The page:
Peer-to-Peer Insurance - how it works and why people like it

Peer-to-peer insurance (PPI) is an insurance model that looks different depending on the company providing it. There are two models currently being used: A) classic group insurance with lower premiums, and/or B) shared excess cover, while retaining your original insurer. PPI is not well-defined, nor does it abide any particular rules at this point. 

Insurance, at its core, is the mutual sharing of loss, but in today's marketplace, not the mutual sharing of gains. Insurers get paid to take on the risks that would otherwise lie on our shoulders, but the cost for consumers can be prohibitive, and the benefits hard to see when no claims are made. Excesses can be high to get discounted premiums, so there's always a trade-off of expense. 

Where did PPI come from?

The peer-run risk-sharing system is not new - in fact early mutual funds and guilds were created by specific groups to share in losses and gains together, so when disaster struck one or more, the pool of funds they all contribute to got them back on their feet. So long as disaster only strikes one family at a time, the pool survives. If nobody uses the pool, it grows, and in some cases, dividends/payments/refunds are offered. This back-payment is now stuffed into shareholders' pockets, not the pockets of policyholders. 

The PPI model is more diverse than the transference of your risk to one insurance company, which is how we are currently obtaining insurance. This model is the transference of your risk to a group of people, of whom you, in turn, share in their risk. 

The benefits of PPI

People are less likely to commit insurance fraud and exaggerate claims when the people they are ripping off are their family and/or friends, or that they will lose money along with everyone else. This puts responsibility for the pool squarely on the pool, even if they are strangers. If there's one thing humans can all agree on, it's the value of money in our pockets.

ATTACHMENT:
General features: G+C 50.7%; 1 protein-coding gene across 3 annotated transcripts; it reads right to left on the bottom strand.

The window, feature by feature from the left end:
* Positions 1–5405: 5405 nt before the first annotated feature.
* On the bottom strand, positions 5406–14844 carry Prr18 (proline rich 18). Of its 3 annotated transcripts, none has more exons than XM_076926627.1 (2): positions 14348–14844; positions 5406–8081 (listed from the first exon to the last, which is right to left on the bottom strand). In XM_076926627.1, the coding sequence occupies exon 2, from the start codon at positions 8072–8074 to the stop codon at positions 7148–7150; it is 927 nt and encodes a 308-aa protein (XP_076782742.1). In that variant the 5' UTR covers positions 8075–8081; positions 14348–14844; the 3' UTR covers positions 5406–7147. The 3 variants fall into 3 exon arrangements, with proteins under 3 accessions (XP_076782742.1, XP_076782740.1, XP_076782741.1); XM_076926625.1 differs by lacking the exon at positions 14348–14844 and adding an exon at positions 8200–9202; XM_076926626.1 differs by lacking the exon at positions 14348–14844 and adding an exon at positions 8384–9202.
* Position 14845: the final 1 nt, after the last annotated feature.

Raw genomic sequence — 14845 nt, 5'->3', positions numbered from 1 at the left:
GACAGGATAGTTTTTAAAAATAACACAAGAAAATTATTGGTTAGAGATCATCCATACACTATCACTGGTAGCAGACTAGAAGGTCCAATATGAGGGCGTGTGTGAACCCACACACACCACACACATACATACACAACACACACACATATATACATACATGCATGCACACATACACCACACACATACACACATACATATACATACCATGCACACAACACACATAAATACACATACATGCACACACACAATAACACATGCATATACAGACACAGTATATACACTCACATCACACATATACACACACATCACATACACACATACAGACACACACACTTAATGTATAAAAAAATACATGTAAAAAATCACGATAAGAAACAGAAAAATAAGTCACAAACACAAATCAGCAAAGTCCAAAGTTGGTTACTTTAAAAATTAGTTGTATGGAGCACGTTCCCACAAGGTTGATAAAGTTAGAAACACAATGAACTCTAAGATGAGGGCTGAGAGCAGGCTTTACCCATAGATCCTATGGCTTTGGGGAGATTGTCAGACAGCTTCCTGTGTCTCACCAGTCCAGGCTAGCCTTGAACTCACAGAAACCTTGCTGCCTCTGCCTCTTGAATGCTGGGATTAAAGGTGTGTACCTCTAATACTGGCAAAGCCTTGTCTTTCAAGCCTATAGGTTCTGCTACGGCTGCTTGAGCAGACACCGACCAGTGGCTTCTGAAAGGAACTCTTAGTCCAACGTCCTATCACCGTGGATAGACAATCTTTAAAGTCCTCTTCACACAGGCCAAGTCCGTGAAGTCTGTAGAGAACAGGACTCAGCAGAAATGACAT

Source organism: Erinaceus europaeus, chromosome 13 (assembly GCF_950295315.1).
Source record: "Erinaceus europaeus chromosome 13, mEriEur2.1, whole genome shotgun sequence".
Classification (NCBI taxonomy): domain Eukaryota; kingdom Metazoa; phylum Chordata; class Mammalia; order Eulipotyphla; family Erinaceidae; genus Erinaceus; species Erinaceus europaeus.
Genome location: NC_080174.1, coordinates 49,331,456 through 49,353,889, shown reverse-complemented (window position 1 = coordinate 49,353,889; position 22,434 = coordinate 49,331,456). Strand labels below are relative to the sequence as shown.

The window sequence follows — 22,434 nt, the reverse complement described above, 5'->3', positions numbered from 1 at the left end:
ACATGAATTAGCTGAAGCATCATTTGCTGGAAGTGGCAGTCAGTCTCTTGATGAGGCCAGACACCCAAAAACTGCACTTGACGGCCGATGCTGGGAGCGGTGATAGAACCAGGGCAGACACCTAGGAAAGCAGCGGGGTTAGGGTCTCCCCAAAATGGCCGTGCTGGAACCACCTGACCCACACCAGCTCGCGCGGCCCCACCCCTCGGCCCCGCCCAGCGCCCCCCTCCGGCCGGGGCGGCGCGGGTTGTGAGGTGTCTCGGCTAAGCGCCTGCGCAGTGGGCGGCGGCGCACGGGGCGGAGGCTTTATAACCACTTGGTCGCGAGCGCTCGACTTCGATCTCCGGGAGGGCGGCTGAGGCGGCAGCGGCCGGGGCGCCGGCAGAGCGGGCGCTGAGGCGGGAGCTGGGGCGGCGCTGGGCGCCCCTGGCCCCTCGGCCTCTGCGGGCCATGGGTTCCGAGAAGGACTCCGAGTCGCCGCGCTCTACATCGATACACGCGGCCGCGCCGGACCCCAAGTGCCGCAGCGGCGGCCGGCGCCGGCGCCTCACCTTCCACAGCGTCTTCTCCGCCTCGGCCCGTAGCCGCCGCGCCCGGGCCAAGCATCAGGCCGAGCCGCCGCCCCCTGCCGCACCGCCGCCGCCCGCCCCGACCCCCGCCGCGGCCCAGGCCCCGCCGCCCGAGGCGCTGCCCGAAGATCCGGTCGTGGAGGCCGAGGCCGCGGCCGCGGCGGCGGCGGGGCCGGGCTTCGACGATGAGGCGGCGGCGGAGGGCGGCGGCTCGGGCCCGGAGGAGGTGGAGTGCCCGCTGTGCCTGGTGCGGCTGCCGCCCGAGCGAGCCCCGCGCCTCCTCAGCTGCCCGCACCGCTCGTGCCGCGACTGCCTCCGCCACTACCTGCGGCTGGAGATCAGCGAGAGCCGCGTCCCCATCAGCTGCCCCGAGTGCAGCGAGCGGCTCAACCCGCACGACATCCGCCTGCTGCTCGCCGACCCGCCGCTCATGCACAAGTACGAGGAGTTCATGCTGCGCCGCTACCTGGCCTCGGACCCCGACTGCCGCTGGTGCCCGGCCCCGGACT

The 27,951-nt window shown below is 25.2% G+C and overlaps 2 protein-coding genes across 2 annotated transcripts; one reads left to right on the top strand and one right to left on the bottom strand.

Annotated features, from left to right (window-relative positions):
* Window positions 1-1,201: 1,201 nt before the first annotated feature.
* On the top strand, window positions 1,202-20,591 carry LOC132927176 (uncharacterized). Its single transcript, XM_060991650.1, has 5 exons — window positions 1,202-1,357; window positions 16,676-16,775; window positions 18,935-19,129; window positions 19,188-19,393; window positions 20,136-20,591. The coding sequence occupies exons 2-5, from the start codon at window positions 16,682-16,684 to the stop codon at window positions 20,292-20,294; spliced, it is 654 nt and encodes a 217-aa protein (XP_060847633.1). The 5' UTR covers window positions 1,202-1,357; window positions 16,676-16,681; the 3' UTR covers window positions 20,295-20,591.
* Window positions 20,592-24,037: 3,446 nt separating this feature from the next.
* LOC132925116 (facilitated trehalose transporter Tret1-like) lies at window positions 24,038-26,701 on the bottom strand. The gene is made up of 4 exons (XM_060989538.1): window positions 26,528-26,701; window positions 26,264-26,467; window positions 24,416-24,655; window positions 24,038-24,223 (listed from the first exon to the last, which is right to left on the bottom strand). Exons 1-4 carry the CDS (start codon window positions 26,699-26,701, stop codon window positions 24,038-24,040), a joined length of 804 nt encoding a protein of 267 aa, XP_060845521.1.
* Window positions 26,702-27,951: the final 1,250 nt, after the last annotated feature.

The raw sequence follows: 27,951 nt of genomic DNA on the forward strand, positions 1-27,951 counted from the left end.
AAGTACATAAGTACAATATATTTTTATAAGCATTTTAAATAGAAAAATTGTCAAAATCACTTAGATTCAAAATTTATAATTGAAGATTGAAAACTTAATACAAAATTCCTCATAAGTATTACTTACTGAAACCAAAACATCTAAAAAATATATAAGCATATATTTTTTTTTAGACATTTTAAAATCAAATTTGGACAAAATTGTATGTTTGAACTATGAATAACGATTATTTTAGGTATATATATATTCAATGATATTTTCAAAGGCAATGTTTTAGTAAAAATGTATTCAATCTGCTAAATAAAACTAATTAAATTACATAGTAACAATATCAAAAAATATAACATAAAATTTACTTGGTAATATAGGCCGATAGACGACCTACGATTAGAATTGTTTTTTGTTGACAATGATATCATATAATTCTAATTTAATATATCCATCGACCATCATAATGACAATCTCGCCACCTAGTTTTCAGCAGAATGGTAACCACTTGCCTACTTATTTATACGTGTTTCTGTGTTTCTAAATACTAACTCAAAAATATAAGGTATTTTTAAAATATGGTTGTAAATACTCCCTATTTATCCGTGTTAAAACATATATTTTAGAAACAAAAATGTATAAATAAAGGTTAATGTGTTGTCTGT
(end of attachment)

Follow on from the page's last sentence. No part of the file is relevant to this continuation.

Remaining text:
In one model, those in the pool get cash back every year if no claims are made on their pool, which can be - without a claim - up to 40 per cent of premiums. This is an attractive offer, and also an incentive to avoid claims unless absolutely necessary. 

The value of this type of group insurance is the removal or lowering of the excess payable; with that spread across more people, the premiums subsequently drop, so opting for a high excess results in low premiums, plus low or no excess. This saves money, and while it's a bit convoluted, it works out. Instead of the choice being between high premiums or a high excess, you can simply opt for PPI, which means lower premiums and almost no excess. 

The pitfalls of PPI

Your pool needs to be a collection of trusted people, since while it is generally expected that people will avoid ripping off people they have made a deal with, it is not unheard of by any means. The pool should be made up of trustworthy people, making this truly a social venture. You rely heavily on the good behaviour of those in your pool. 

This only works for certain types of insurance.